The R250 000 security deposit fee I don't see as high, that seems cheap to me if you need to be able to hire teams of people, fiber splicing equipment (which is very expensive), etc.

The fees for fiber that has been laid down do need to be explained though.
 

Jan

Drifting in the black
Joined
May 24, 2010
Messages
4,641
The problem is once they've damaged all the infrastructure, the installers say we don't have any money to fix this, sorry. Hence the need for bank guarantees and deposits.
In the past year, I have seen 3 cases of major infrastructure damage caused by contractors (cut water mains). Just yesterday, a fibre contractor damaged electricity cables in Pretoria east. This costs a fortune to fix and costs the municipality lost revenue for those services that are unavailable.

While the wayleave costs are expensive, if you can't afford to put up the money, then you probably can't afford to fix damaged infrastructure either.
The above is the reasoning I'm most frequently hearing for these changes to the way wayleave fees work. Sadly Tshwane was unresponsive, so they didn't go on record with that explanation. Do y'all work for government or the DA, perchance? ;)

So here's the follow-up question: Part of the wayleave process is that it allows the local government to know exactly who did work in a particular area, so that if there is damage they know exactly who caused it.

Why punish the whole industry instead of the specific FNOs/contractors causing infrastructure damage?

How does this compare to the process in Cape Town (which is another DA municipality with rapid fibre rollout) ?
As I understand it, Cape Town's process isn't much better, but they aren't asking the high security deposit yet.

I asked Van Damme whether the security deposit and per-km per annum fee was going to be a general DA strategy, but she declined to comment on any of my questions (as per the article).

The R250 000 security deposit fee I don't see as high, that seems cheap to me if you need to be able to hire teams of people, fiber splicing equipment (which is very expensive), etc.
If you need to apply for 20 wayleaves for one backhaul link, that cost can rack up very quickly. They've capped it at R3-million per year now, mercifully, but it is still a massive blow to your cash flow, with no indication from Tshwane what the process will be to get your money back.
 

garyc

Expert Member
Joined
Jun 30, 2010
Messages
2,574
Operators must apply for wayleaves based on what they can dig open and close back up on a single day.
Wonder if this is really the case in Tshwane? I drive down a road daily where Frogfoot have been (not very) busy for weeks. The open trenches and shade cloth are starting to become a long term feature. It doesn't seem like there is much incentive to finish.
 

Conack

Expert Member
Joined
Oct 3, 2005
Messages
1,474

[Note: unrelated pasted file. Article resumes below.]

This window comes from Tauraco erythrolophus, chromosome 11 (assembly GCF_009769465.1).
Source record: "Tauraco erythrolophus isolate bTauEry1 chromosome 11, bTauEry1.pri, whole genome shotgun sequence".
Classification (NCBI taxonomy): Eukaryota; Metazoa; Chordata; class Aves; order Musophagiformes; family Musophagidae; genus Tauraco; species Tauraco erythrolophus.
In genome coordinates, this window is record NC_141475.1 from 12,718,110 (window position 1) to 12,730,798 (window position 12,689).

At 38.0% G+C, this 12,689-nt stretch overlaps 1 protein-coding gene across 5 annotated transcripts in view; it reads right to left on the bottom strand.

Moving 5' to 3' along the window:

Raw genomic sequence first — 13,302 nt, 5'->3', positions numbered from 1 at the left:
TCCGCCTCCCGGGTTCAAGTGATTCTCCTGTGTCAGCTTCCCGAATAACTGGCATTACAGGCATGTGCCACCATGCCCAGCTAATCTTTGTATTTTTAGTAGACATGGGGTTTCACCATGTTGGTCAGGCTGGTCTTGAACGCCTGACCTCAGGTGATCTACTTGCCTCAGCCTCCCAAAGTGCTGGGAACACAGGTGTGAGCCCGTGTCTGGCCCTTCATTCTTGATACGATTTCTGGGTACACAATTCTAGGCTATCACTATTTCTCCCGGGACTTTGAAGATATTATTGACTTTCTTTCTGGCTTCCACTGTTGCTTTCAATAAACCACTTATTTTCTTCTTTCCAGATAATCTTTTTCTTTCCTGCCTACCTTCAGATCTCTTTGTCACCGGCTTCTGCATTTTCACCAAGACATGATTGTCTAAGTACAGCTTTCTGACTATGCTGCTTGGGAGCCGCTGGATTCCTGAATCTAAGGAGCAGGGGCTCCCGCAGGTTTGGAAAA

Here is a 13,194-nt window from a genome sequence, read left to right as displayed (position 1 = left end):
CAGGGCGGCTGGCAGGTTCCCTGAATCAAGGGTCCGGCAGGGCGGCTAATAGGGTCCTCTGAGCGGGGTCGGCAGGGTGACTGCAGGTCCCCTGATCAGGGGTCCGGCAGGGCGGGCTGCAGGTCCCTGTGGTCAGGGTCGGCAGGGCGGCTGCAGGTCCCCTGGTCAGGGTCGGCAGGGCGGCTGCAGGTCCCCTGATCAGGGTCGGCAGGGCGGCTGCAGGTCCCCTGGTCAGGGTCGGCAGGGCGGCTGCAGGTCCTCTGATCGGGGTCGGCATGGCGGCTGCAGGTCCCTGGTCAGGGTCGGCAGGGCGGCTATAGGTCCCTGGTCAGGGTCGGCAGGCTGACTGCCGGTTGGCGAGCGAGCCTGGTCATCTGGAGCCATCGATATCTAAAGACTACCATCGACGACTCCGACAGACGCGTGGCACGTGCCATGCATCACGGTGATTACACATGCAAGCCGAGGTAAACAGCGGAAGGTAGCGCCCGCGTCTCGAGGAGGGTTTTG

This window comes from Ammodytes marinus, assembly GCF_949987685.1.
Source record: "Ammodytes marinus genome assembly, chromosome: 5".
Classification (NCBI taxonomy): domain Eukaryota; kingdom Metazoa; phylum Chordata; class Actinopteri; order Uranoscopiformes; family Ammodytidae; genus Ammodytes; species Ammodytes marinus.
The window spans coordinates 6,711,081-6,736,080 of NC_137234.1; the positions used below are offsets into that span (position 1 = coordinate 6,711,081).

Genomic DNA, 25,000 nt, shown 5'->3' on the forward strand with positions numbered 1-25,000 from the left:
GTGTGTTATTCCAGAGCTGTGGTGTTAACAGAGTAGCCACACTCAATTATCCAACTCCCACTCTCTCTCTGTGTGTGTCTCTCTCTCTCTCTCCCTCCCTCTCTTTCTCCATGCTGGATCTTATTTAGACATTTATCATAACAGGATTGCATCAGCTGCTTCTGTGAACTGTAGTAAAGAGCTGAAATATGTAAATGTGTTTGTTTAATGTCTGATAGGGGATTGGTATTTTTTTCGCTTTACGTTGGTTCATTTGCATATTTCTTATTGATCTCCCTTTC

Same **** happened in George with Frogfoot.

Municipality kept denying them - and when pressed, couldn't give any reason other than that "someone else" must still sign off on it - with that someone always rotating so it could never be accepted.

Smelled like they wanted a big bribe and Frogfoot didn't want to play ball, even though they offered loads of incentives.

They also mentioned the ridiculous wayleave situation. Took about 8 months to finally push it through due to pressure coming down from every angle on the municipality.

Despicable.

The sort of thing that will cost DA my and many other votes.
 
  • Like
Reactions: Jan

system32

Expert Member
Joined
Dec 29, 2009
Messages
2,751
Need the money to pay the 18% salary increase for management and R7m ‘golden handshake’ for fired city manager Moeketsi Mosola
 

Mista_Mobsta

Senior Member
Joined
Jan 22, 2015
Messages
980
From the looks of it, the contractors are the main chaps to blame for this whole state of affairs?
Piss poor workmanship with no municipal (engineering) supervision or oversight regarding where important infrastructure points are. It seems the municipalities are also being reactive regarding when things go wrong instead of being proactive to ensure things don't go wrong?
 
  • Like
Reactions: Jan

Jan

Drifting in the black
Joined
May 24, 2010
Messages
4,641
Wonder if this is really the case in Tshwane? I drive down a road daily where Frogfoot have been (not very) busy for weeks. The open trenches and shade cloth are starting to become a long term feature. It doesn't seem like there is much incentive to finish.
I may not have been as verbose as I needed to be here... This is with respect to the actual hole. AFAIK the overall work may take longer than a day, but they need to be able to open and close the trench in a day.

As someone who has had his sht dug up and destroyed and put back together very poorly, I side with the municipality.
As a point of interest, what kind of damage are we talking? How much did (or would) it cost to repair?
 
Top